I have discussed this before but there is little room for pulleys of useful size if they are fixed one above the other. The main problem is the length of the arm does not allow room for two pulleys of any useful size without the radii going completely haywire. I tried shifting the arm pivot above the front changer clamp, to allow a much longer arm, but it looked much too "busy" even for my tastes. Placing the pulleys side by side on a T-shaped arm might introduce skewed forces unless the cable run was altered to suit.
The image at the top shows a rough drawing with a potential solution on the right. A shorter arm can be used without spoiling the radii of the horizontal entry and exit cable runs. The cable must not slip on its route around the pulleys so the arrangement shown on the right offers much better friction due to the much increased cable wrap. In the shallow system the cable wrap is nearer 270 degrees instead of less than 180 degrees in the arrangement on the left. Both systems demand an extra length of cable but should fall within normal, rear gear cable lengths.
The image on the left shows only 90 degrees of cable wrap per pulley. A considerable reduction in desirable cable retention friction is lost. The cable is very likely to slip unless double cable wraps are used. Double cable wrapping will use up even more useful cable length and may be fiddly to achieve due to natural cable stiffness.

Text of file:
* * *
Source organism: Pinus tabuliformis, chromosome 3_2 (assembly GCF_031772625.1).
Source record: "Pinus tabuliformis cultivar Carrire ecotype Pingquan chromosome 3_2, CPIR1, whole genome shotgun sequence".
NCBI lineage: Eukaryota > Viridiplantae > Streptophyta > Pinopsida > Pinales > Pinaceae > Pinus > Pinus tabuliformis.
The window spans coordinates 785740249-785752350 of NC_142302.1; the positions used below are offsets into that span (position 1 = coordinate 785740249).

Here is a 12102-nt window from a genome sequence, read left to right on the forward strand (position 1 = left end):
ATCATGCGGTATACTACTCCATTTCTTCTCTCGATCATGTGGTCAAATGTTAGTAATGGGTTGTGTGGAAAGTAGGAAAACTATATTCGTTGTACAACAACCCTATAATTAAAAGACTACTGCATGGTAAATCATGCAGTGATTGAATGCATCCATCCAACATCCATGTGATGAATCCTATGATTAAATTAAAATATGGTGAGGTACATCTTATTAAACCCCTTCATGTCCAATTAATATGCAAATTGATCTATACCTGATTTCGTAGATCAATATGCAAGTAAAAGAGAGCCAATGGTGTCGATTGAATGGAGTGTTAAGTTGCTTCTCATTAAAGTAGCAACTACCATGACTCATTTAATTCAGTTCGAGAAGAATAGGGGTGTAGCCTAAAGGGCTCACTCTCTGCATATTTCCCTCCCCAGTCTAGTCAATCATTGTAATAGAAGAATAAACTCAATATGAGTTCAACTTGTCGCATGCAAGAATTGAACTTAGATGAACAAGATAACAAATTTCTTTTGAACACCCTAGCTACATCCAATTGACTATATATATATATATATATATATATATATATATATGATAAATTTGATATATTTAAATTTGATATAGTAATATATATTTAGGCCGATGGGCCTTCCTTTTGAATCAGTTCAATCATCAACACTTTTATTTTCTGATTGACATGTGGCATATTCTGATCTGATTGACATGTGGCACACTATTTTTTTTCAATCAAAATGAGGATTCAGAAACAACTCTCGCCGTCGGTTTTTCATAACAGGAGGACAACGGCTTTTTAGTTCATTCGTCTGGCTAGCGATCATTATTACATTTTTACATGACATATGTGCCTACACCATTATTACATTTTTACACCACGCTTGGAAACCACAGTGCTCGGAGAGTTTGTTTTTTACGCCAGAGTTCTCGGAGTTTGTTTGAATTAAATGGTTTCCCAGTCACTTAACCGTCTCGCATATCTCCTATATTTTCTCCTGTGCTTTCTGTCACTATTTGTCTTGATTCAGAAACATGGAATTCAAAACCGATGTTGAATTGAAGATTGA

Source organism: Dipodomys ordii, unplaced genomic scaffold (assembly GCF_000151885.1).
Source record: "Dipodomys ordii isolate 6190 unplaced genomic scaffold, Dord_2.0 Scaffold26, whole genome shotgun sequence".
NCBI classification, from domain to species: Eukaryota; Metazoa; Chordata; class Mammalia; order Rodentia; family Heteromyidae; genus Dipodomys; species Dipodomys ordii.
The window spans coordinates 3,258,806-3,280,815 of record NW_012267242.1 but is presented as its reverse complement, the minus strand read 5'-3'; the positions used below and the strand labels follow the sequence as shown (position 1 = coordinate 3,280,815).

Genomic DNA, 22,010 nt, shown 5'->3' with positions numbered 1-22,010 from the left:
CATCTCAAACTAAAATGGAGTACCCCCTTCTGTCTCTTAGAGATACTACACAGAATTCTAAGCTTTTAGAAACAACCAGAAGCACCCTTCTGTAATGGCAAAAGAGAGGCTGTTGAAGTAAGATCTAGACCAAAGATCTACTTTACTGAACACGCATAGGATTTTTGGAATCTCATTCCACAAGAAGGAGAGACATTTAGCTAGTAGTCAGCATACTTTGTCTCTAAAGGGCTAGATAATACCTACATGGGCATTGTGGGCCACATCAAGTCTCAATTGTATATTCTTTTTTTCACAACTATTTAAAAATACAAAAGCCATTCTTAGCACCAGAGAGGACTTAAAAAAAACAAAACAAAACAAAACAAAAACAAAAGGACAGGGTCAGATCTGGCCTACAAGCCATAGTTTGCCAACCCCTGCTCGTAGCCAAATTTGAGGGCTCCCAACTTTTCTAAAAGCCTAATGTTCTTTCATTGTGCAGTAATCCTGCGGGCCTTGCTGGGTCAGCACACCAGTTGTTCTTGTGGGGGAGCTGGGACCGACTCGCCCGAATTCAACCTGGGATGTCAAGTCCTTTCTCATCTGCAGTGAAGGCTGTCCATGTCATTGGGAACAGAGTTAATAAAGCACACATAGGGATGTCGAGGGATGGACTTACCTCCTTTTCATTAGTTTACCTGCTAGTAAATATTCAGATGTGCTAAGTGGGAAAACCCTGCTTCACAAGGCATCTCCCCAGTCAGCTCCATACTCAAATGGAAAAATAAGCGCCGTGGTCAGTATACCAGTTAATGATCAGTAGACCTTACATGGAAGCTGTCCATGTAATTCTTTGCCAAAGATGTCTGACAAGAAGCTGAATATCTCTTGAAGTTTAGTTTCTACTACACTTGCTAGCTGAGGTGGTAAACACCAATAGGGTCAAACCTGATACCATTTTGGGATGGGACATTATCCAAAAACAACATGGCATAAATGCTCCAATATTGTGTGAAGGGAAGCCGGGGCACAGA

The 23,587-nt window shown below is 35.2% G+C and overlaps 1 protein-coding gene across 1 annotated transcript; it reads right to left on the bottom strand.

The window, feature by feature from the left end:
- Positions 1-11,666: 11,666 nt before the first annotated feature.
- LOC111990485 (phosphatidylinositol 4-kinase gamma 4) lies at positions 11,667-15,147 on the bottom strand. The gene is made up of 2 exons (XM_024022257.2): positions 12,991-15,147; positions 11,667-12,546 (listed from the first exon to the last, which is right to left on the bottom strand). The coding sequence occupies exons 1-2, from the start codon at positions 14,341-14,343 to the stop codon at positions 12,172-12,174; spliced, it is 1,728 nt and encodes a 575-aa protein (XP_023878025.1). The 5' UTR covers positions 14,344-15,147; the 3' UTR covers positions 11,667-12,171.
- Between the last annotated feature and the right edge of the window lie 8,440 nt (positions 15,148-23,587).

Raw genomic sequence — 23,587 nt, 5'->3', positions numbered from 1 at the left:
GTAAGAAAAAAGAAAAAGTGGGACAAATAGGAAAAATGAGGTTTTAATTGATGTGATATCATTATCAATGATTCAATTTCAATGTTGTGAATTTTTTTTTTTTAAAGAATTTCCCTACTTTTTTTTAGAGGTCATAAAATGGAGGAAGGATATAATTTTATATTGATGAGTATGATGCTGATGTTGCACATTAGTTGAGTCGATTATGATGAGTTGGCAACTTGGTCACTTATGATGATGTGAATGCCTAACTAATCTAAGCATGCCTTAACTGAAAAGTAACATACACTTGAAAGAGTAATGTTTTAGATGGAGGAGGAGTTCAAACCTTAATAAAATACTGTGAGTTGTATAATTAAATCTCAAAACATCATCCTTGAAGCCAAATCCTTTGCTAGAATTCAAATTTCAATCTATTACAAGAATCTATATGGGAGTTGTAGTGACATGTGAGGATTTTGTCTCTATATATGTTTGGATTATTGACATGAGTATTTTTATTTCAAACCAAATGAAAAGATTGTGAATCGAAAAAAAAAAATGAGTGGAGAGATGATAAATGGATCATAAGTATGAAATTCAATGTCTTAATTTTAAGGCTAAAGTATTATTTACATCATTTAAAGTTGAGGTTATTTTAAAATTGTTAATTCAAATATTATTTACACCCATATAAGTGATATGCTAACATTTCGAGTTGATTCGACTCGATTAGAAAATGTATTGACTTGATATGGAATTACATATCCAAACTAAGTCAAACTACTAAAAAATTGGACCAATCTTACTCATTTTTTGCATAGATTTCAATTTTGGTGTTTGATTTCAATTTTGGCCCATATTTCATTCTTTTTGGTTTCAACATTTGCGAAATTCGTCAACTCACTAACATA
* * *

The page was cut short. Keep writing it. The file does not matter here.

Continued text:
Pulley size seems optimum around 20mm in diameter with an arm length of 100mm. A T-piece bolted to the bottom of the swinging arm, to carry the two pulleys, would provide effortless change of radii and thereby, pull ratio. The T-piece need only to be rotated slightly to raise or lower both pulleys relative to each other and the swinging arm's pivot. The change in pull ratio may be easily calculated from the horizontal entry and exit heights of the pulleys before clamping the T-piece pivot/fixing bolt tight again.
In the image to the right the pulleys are shown rather far apart for clarity. In practice they should almost touch for maximum, ratio setting accuracy, increased cable friction and reduced cable pull error over the ratio arm's complete arc of swing.
R1:R2 must match the change in cable pull-ratio required. Note how R1 is measured to the top of the left pulley and R2 to the bottom. The downtube cable must join the top of the left pulley before being wrapped around the second pulley on the right. The cable finally exits rearward below the chainstay to reach the rear changer, cable stop.
I finally solved the problem of finding suitable pulleys. 20mm blind grommets are made of quite hard rubber with a deep groove around the rim. The extra friction on the cable from being well wrapped around the rubber, while secure in the deep grooves, will ensure the cable does not slip. The grommets are the correct diameter to allow fine adjustment of ratio change via the radii from their rims measured from the upper arm pivot. I pressed washers inside the hollow side of each grommet to stiffen them. This allowed them to be drilled for suitable bolts in the lathe so that I clamp them firmly to the T-piece. The washer will avoid the rubber tearing off in use and ensure they remain round under gear cable tension. More washers could easily be stacked to ensure the grommets are fully supported from the inside. Or alloy bushes turned up if greater lightness is desired.
I like these blind grommets as pulleys because they are easily obtained, are made of long-lived, grippy material and require no machining. Once a suitable supporting washer is pressed into the center a normal hand drill will manage a central hole within any reasonable tolerance for concentricity. The pulleys [grommets] do not rotate but are an easy means to achieve the correct radii without causing damage to the gear cable. No cable clamping should be necessary.